For example, the 11th of August 1999 was marked by a total eclipse of the Sun. And in the UK the total eclipse was only visible from Cornwall ... where I just happen to come from. The eclipse took place at 11.11am on the 11th. And the greatest coincidence of all is that the Sun is approximately 400 times bigger than the Moon and also 400 times further away, which means that they are the same size in the sky. Consequently, our planet may be unique in the universe in that our Moon blocks the Sun precisely. Weird, eh?
I spent that day on the beach at Gwithian in Cornwall and watched the entire event in the company of my family and a large crowd of hippies, some of which had - for reasons best known to themselves - drawn a Celtic knotwork pattern in the sand accompanied by the enigmatic words WELCOME ALIUNS. Once they found out it was my birthday, I became a kind of totem and strange men and women kept asking to touch me.
I said that they could if they wore gloves.
As the sky started to darken, someone in the car park on the cliffs above started to play Pink Floyd's Great Gig in the Sky (from the appropriately named Dark Side of the Moon album) on their car stereo. The soundtrack was perfect, and Clare Torry's extraordinarily orgasm-like vocal performance matched events exactly, reaching a climax as it went pitch black and becoming quieter as the light began to return.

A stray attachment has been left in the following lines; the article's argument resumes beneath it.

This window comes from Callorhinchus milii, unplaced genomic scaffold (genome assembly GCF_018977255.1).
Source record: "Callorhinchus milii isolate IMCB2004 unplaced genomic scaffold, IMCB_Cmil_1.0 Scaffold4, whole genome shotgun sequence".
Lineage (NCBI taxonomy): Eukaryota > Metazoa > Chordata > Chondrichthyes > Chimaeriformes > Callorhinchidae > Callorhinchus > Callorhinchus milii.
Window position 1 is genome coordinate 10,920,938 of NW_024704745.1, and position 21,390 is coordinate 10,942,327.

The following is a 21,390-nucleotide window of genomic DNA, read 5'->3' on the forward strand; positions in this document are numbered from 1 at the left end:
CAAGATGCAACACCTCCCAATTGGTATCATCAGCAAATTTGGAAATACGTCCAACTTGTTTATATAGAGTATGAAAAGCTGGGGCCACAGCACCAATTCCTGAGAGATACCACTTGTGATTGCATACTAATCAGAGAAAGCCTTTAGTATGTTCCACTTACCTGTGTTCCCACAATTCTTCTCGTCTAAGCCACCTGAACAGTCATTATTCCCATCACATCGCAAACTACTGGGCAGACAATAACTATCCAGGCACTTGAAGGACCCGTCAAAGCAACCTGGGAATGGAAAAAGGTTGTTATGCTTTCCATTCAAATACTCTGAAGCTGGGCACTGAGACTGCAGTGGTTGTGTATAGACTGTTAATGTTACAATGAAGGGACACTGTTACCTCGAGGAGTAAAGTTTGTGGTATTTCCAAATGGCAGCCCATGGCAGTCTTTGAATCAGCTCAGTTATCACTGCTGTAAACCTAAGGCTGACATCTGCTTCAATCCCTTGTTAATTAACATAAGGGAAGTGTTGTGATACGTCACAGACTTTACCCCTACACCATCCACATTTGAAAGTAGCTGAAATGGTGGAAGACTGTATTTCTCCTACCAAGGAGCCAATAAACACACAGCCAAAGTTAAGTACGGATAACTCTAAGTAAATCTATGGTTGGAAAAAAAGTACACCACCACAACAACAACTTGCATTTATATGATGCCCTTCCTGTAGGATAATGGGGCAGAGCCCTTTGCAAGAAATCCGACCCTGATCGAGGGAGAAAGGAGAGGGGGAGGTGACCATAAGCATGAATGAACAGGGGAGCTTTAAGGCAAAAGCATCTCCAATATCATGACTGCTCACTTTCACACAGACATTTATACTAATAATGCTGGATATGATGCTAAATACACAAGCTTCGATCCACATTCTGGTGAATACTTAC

There are some who say that Dark Side of the Moon has a hidden meaning and that if you listen to it while watching The Wizard of Oz, the two experience some kind of extraordinary synchronicity. If you fancy trying it, check out The Dark Side of the Rainbow website. If you go to this page you can download a printable script to follow. Of course, it's a load of old cobblers but there are some curious coincidences. But aren't all coincidences curious?
So what can I look forward to on the 11th? Who knows. All I know for certain is that I'll be 45. And that's weird enough.